Zimbabwe takes sides with China, choosing the Chinese Yuan currency, and ditching the US dollar as its official currency. In the game of global dominance, Zimbabwe indeed goes to China – right here, on AfricanPod, the good news and the bad news about Africa, and I am your presenter, Phillip Nyakpo.
First, here is a quiz: how many Billionaires did Zimbabwe produce between the years 2000 and 2009?
The answer is coming up shortly, but here is the context: in the late 1990s to 2009, Zimbabwe was drowning in a deluge of hyper-inflation where the price of goods and services was rising by the hour.
The true value the Zimbabwean Dollar was a moving target, going down rapidly to zero. Within a one year period, the country printed Zimbabwean dollar denominations ranging from 10 to 100 billion.
As unreal as it sounds, the largest denomination of a Zimbabwean banknote was One Hundred Trillion Dollars.
That is “Trillion” with a T – “T” as in “Tango.”
The higher the denominations printed, the less the currency could buy. Purchasing power of the Zimbabwean currency practically disappeared, and it happened so fast that in 2009, the currency became completely useless. The Zimbabwean government actually devalued paper itself by printing on it.
This left more than 12 million people hanging onto 100 billion Zimbabwean Dollar notes. Zimbabweans subsequently came to be called the Hungry and poor Billionaires of Africa.
So back to the quiz: how many Billionaires did Zimbabwe produce between the year 2000 and 2009?
You got it.
They produced more than 12 million Billionaires – the entire population of Zimbabwe, and their “billion dollars” could not buy even a loaf of bread.
Somehow, Zimbabwean found a kind of reset button.
When they pressed it, the result was that the Zimbabwean Dollar was abolished and swiftly replaced by the United States Dollar. Yes, the United States Dollar became the official currency of the Zimbabwe.
However other currencies are also in circulation, and these include the South African Rand, British Pounds Sterling, and the Australian Dollar.
It is a unique multi-currency system with the US Dollar right on top of the pile.
But now, Zimbabwe says it will embrace a completely new currency to replace the US Dollar.
That currency just happens to be the Chinese Yuan.
The Yuan itself made history on the last day of November 2015, when the IMF recognised it as a Global Reserve Currency, placing it in the same league as the US Dollar, along with a handful of other influential currencies.
The Yuan’s new status is expected to take some shine off the US Dollar, especially when the whole arrangement goes into full force in October 2016.
You can find details of story on AfricanPod, Episode 6.
So the announcement by Zimbabwe to replace the US Dollar with the Yuan as its official currency is not an accident. It is part of an on-going economic romance between China and Zimbabwe.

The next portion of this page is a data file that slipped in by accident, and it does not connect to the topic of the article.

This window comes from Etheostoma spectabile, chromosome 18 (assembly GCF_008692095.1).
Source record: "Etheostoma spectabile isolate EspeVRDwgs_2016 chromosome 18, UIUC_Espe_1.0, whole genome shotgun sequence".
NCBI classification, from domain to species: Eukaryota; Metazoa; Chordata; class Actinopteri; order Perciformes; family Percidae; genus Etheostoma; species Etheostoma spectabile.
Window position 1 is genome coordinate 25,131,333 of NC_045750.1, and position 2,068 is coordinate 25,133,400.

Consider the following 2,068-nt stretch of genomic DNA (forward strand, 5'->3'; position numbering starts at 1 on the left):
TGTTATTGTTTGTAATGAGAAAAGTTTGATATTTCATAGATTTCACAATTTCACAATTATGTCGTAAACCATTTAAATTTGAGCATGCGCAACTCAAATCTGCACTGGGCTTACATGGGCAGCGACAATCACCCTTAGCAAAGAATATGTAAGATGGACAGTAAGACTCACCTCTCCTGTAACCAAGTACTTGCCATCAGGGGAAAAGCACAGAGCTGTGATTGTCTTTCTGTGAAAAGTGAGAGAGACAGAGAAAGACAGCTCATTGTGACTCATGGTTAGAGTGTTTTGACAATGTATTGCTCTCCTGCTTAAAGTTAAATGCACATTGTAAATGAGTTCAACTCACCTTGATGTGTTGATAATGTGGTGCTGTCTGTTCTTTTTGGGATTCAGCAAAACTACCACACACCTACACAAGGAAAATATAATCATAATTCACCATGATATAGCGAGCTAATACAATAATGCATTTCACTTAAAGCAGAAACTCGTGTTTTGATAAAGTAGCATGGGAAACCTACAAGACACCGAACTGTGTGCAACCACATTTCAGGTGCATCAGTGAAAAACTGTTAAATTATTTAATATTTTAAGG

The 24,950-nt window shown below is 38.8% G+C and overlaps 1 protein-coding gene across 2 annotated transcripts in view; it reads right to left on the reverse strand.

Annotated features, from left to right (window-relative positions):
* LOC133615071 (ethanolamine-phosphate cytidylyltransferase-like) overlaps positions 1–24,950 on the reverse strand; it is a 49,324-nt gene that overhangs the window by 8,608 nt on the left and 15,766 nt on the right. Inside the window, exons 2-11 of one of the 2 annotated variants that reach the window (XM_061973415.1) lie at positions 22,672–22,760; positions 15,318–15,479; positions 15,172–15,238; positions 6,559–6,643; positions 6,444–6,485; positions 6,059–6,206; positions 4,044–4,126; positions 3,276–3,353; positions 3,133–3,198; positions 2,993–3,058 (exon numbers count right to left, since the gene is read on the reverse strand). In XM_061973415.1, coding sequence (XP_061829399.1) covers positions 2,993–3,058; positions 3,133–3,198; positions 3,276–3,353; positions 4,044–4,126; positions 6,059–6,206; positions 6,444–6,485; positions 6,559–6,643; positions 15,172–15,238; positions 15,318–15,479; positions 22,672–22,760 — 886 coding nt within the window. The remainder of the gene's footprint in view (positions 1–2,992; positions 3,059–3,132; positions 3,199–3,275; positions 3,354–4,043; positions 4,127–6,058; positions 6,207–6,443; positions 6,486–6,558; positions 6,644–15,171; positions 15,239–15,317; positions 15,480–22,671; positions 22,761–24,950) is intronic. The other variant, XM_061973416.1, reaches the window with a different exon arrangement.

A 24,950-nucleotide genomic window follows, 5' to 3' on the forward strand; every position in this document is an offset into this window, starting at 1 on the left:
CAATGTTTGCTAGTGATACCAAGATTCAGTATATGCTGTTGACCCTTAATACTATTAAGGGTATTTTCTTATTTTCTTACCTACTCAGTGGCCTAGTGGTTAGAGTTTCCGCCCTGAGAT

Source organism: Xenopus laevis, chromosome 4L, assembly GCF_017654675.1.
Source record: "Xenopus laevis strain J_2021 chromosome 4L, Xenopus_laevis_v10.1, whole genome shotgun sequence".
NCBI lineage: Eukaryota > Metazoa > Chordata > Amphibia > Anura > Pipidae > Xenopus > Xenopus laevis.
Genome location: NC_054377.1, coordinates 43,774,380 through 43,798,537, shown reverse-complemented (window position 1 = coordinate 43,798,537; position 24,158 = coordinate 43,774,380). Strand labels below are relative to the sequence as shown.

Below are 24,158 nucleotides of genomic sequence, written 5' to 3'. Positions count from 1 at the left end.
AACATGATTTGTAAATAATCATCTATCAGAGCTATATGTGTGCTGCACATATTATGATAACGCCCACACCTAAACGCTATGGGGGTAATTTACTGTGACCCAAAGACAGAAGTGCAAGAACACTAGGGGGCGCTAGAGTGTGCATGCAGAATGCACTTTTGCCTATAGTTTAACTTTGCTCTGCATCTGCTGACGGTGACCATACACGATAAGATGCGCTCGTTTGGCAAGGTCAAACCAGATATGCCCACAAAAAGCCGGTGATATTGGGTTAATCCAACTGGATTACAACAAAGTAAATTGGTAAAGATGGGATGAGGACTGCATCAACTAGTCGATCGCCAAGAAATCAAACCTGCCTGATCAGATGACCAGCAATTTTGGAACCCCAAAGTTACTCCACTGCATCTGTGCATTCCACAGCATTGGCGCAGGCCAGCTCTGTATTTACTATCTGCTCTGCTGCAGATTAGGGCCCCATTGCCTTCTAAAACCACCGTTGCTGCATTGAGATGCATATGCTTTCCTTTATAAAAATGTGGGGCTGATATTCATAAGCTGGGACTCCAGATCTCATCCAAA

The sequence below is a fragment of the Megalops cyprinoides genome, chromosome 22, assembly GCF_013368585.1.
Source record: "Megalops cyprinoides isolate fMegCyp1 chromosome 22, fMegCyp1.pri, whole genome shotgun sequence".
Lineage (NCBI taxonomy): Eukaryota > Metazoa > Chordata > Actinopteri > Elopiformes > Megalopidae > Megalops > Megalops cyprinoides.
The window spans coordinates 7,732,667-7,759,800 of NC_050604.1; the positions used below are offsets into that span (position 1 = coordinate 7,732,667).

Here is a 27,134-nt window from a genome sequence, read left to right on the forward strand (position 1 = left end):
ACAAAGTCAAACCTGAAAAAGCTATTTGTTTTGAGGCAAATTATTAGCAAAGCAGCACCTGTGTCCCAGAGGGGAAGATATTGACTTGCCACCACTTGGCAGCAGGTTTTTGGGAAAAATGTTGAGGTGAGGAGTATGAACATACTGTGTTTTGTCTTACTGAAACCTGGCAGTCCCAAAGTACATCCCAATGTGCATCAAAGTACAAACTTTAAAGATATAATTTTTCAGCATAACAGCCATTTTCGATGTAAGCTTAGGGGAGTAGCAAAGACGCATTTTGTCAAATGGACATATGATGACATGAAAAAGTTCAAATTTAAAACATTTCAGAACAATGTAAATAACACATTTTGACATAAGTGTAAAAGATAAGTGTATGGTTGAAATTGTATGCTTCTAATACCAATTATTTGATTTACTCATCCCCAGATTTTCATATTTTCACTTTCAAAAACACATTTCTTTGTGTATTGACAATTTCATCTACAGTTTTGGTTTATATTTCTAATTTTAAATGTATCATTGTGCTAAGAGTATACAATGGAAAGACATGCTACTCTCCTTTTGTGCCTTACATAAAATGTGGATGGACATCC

It is all about money, as usual.
Zimbabwe owes China about 40 million US Dollars.
Then just a few weeks ago, the Chinese President Xi Jinping stopped over in Zimbabwe to meet his 91 year old counterpart, Robert Mugabe. It was a rare visit by a world leader, following Zimbabwe’s isolation by Europe and America and other western nations in connection with Zimbabwe’s human rights record under Robert Mugabe.
During the stop-over, Xi Jinping whispered in Robert Mugabe’s ear that he is willing to write off Zimbabwe’s debt in exchange for a small favour.
It was not a bad deal, especially for China.
China will cancel a paltry $40 million dollars’ worth of Zimbabwe’s debt, while Zimbabwe in return adopts the Yuan as its official currency.
It was like a match made in Beijing.
Sure enough, Xi Jinping’s plane hardly lifted off Harare’s Airport tarmac when Mugabe ordered the announcement that Zimbabwe will now adopt the Chinese Yuan.
Zimbabwe did not ask permission from the United States before using the US Dollar in place of its own dead currency.
For the same reason, Zimbabwe did not tell the US that they were getting rid of their world renowned currency.
But economically, it was in the interest of the US that Zimbabwe used its currency.
Being a relatively tiny economy though, policy makers in the United States will definitely not lose sleep over the development. The development is almost insignificant, but then, this is how an avalanche starts before chain-reacting into a major catastrophe.
In this case, the probable start of a major economic catastrophe for the US Dollar when it eventually loses its former strong influence around the globe.
For now, the two economic giants, the United States and China will be quietly counting who is on their side especially across the African continent.
But we know Zimbabwe’s choice. To say “Zimbabwe Goes to China” can be understood in two ways:
- that Zimbabwe has chosen to embrace China instead of the United States
- that in its relentless quest for global domination, Zimbabwe has become China’s latest acquisition
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My name is Phillip Nyakpo, and thanks for listening.